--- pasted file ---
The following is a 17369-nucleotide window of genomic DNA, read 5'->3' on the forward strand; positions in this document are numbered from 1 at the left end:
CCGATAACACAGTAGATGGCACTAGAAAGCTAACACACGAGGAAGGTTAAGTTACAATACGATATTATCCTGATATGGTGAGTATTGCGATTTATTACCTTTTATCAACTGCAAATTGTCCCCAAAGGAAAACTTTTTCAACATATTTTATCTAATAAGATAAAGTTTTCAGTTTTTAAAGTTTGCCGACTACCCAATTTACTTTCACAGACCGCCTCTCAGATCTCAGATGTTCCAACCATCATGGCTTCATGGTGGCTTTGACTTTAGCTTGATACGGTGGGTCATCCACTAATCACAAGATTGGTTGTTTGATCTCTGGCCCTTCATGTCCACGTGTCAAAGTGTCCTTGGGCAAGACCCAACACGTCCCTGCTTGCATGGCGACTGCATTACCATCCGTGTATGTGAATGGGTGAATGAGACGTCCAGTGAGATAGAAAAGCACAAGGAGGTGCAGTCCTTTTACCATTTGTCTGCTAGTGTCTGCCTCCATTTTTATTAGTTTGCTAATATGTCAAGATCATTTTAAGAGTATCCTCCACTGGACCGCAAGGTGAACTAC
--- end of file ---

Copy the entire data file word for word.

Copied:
The following is a 17369-nucleotide window of genomic DNA, read 5'->3' on the forward strand; positions in this document are numbered from 1 at the left end:
CCGATAACACAGTAGATGGCACTAGAAAGCTAACACACGAGGAAGGTTAAGTTACAATACGATATTATCCTGATATGGTGAGTATTGCGATTTATTACCTTTTATCAACTGCAAATTGTCCCCAAAGGAAAACTTTTTCAACATATTTTATCTAATAAGATAAAGTTTTCAGTTTTTAAAGTTTGCCGACTACCCAATTTACTTTCACAGACCGCCTCTCAGATCTCAGATGTTCCAACCATCATGGCTTCATGGTGGCTTTGACTTTAGCTTGATACGGTGGGTCATCCACTAATCACAAGATTGGTTGTTTGATCTCTGGCCCTTCATGTCCACGTGTCAAAGTGTCCTTGGGCAAGACCCAACACGTCCCTGCTTGCATGGCGACTGCATTACCATCCGTGTATGTGAATGGGTGAATGAGACGTCCAGTGAGATAGAAAAGCACAAGGAGGTGCAGTCCTTTTACCATTTGTCTGCTAGTGTCTGCCTCCATTTTTATTAGTTTGCTAATATGTCAAGATCATTTTAAGAGTATCCTCCACTGGACCGCAAGGTGAACTAC